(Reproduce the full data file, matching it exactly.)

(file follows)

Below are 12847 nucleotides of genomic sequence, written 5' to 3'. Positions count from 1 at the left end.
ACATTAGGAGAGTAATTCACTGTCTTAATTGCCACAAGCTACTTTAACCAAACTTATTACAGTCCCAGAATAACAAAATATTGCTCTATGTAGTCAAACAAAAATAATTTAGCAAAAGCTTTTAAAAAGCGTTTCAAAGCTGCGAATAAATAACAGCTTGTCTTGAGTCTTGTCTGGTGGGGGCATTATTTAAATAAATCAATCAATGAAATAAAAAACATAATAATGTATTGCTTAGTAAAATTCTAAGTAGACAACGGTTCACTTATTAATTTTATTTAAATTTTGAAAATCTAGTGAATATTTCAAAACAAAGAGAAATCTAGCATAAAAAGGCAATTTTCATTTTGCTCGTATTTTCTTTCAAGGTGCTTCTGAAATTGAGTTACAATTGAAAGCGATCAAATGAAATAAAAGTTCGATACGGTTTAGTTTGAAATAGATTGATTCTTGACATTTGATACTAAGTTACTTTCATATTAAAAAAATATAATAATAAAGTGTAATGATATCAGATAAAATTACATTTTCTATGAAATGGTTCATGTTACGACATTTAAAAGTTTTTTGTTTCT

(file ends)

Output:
Below are 12847 nucleotides of genomic sequence, written 5' to 3'. Positions count from 1 at the left end.
ACATTAGGAGAGTAATTCACTGTCTTAATTGCCACAAGCTACTTTAACCAAACTTATTACAGTCCCAGAATAACAAAATATTGCTCTATGTAGTCAAACAAAAATAATTTAGCAAAAGCTTTTAAAAAGCGTTTCAAAGCTGCGAATAAATAACAGCTTGTCTTGAGTCTTGTCTGGTGGGGGCATTATTTAAATAAATCAATCAATGAAATAAAAAACATAATAATGTATTGCTTAGTAAAATTCTAAGTAGACAACGGTTCACTTATTAATTTTATTTAAATTTTGAAAATCTAGTGAATATTTCAAAACAAAGAGAAATCTAGCATAAAAAGGCAATTTTCATTTTGCTCGTATTTTCTTTCAAGGTGCTTCTGAAATTGAGTTACAATTGAAAGCGATCAAATGAAATAAAAGTTCGATACGGTTTAGTTTGAAATAGATTGATTCTTGACATTTGATACTAAGTTACTTTCATATTAAAAAAATATAATAATAAAGTGTAATGATATCAGATAAAATTACATTTTCTATGAAATGGTTCATGTTACGACATTTAAAAGTTTTTTGTTTCT